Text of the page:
Wackiest season ever: Look back at 1986

Note: Twenty-five years later, the 1986 season remains one of the most interesting in baseball history. But it's not just the postseason that made the year so amazing, but all the rich and unusual moments and performances leading up to it. All season long, Mark Simon will chronicle one of the craziest, wildest and wackiest seasons in major league history.

1986 logoWe start with Opening Day and, yes, the obvious moment to recollect is Dwight Evans' leadoff home run on Jack Morris' first pitch of the 1986 season, believed to be the only such homer to start a year.

But there was another noteworthy Opening Day home run the next day. So our focus instead is on the Angels-Mariners game of April 8th.

With the Mariners down two runs in the ninth inning, third baseman Jim Presley slugged a game-tying home run against Angels closer Donnie Moore, the same Donnie Moore who would give up a much more famous home run in October to Dave Henderson (who coincidentally began the season with Seattle). Presley's next turn would come an inning later with the score tied, the bases loaded and two outs.

"I remember a hanging slider from Ken Forsch and then I remember the noise of the crowd," Presley, now the Orioles hitting coach, recently recalled about his walk-off grand slam. "The crowd was the difference for me. Forty-seven thousand in the Kingdome. That was about as loud as it could get."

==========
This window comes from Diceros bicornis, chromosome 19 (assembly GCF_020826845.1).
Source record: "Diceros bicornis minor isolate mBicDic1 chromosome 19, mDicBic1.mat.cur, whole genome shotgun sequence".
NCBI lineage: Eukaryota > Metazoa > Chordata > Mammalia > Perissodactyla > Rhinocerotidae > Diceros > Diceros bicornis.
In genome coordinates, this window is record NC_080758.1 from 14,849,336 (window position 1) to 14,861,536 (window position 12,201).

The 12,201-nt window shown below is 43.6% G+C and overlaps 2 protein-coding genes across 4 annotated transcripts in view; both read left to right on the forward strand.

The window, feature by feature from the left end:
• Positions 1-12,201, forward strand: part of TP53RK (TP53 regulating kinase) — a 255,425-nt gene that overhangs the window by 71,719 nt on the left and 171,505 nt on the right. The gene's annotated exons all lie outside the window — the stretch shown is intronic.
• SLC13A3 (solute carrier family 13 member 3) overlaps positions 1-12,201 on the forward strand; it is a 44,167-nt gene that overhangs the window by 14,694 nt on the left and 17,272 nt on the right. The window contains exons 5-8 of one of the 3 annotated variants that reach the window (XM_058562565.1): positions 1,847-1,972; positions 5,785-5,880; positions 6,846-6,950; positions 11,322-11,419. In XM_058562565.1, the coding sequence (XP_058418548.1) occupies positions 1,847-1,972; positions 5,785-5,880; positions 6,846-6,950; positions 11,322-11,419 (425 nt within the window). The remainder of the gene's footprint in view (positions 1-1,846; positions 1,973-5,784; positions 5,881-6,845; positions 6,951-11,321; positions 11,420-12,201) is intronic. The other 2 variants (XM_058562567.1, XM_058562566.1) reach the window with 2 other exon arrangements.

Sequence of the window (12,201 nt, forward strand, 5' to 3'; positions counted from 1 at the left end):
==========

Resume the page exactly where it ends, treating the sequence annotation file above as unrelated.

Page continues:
According to Elias, Presley became the first player in the Live Ball Era (since 1920) to hit a game-tying home run in the ninth inning and a game-winning home run in extra innings, on Opening Day.

Eerily, Presley was in the building for the only other such occurrence since then. He was Buck Showalter's hitting coach in Arizona when Raul Mondesi and the Dodgers burned the Diamondbacks in a similar manner on Opening Day 1999.

Mark Simon is the Baseball Research Specialist for ESPN Stats and Information. He thinks 1986 is the best baseball season ever.